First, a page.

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Ondrej Jurik, MSc., is Head of Latin American Program at People in Need where he oversees programs in Cuba, Venezuela and Nicaragua.  He also teaches about media and Latin America at Charles University in Prague. Before joining the Human Rights Department at People in Need he travelled extensively around Latin America. He received his bachelor’s degree from Charles University in Prague and his master’s degree from the University of Westminster in London.

1. What is for you the added value of Europeans in assisting and supporting others in their democratic transformation and transition processes? What role can they play?

Assisting Cubans from Europe is extremely valuable. Many of the issues that Eastern European countries had to deal with in recent history are or soon might be extremely relevant for Cuba.

Since February 2013 Cubans are allowed to travel and many democrats from Cuba have come to the Czech Republic, Poland and Slovakia. Cuban democrats coming to the Czech Republic have been eager to learn from our experience. They want to learn not only about our success but also about our mistakes made during the transition. The fact that they can meet with people that were in charge of these reforms makes the experience of visiting Cubans unique as does the fact that they are able to experience life in a transformed society that 25 years ago was in many respects very similar to that of Cuba today.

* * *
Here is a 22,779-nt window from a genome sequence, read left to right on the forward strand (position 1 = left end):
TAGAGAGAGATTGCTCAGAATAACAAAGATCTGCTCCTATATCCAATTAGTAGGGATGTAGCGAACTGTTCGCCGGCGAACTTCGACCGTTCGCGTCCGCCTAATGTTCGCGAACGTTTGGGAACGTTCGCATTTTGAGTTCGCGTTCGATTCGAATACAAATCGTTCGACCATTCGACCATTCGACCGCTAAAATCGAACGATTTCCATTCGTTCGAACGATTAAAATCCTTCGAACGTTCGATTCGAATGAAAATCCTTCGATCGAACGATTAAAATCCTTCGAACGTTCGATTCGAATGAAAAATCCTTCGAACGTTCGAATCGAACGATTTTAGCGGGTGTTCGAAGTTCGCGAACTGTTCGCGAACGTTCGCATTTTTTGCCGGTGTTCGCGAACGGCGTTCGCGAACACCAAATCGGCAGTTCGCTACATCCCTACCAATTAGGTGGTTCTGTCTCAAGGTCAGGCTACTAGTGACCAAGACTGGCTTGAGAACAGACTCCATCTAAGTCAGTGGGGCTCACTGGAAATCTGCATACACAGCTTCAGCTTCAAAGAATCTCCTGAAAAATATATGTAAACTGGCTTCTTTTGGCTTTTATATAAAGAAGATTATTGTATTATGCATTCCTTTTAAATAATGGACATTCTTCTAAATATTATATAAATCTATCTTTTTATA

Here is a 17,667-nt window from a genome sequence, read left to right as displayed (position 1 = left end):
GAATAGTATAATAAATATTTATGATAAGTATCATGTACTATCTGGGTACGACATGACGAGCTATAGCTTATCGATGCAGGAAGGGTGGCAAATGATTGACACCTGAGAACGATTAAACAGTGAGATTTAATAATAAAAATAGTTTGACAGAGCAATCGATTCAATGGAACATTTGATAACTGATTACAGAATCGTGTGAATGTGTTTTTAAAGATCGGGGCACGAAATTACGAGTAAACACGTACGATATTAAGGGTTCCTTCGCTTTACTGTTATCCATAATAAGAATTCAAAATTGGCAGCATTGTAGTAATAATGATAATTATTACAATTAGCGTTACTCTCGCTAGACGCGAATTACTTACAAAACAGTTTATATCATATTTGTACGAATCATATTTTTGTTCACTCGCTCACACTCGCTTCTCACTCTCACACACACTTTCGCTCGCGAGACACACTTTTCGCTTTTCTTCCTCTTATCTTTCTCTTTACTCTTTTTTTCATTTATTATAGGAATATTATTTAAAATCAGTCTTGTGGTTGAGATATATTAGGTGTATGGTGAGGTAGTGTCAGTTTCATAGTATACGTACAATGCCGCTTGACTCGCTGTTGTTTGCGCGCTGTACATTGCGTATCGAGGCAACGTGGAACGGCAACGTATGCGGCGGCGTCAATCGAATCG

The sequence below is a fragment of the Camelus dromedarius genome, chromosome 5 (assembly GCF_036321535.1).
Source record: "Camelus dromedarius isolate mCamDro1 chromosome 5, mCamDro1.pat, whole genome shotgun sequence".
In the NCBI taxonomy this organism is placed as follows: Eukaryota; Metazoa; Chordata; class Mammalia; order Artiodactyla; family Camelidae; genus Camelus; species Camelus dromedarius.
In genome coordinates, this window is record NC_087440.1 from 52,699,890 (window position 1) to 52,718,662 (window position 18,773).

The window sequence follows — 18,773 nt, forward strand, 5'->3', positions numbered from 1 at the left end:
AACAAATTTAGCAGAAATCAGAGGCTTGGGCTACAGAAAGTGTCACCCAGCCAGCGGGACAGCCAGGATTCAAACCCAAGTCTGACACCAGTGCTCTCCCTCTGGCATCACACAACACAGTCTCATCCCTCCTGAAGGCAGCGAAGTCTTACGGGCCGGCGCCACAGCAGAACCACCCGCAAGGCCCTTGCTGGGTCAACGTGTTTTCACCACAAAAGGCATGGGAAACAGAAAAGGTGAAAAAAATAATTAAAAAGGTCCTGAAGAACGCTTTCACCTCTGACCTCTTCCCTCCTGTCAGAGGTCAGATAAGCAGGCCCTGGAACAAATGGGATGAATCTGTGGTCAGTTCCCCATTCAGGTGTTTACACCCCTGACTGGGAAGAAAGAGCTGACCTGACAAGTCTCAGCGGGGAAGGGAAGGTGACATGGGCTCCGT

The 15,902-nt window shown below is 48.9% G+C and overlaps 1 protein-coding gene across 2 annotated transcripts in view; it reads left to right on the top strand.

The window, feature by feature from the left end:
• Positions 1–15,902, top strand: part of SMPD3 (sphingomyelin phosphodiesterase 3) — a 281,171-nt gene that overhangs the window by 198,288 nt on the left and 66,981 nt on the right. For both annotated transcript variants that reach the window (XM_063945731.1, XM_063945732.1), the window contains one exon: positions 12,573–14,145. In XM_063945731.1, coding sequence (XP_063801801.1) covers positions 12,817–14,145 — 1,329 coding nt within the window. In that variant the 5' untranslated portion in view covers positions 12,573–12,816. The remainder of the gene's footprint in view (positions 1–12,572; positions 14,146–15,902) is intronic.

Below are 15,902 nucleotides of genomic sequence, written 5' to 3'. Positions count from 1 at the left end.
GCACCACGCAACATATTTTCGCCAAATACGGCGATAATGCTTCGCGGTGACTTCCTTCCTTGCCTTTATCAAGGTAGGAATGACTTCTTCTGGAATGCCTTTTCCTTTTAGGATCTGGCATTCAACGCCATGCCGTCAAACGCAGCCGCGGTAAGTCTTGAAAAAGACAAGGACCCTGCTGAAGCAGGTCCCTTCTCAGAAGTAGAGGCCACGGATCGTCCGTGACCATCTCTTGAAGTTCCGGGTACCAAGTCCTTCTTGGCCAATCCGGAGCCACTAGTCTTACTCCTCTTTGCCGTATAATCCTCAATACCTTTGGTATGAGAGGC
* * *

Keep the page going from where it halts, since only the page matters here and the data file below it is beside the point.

Assisting Cubans from Europe is extremely valuable. Many of the issues that Eastern European countries had to deal with in recent history are or soon might be extremely relevant for Cuba.

All EU countries can play a role in preparing Cubans to better manage their transition process. The areas of focus will include:  justice, media and economy.

2. As a practitioner, give us an example of how you have been able to make a difference?

Cuba is one of the few countries in the world where all media are controlled by the communist party (the two leading newspapers often  have an identical front page). The education of journalists is highly politicized and books or manuals for journalists are practically non-existent. Over the last number of years People in Need have been delivering materials for independent journalists and also organizing flat seminars on various media topics in houses of Cuban dissidents and recently also in the Czech Republic. As a result there are now a number of independent press agencies that are ever more professional and produce newspaper-like publications and professionally looking video reports dealing with topics that the state-controlled media would not cover.

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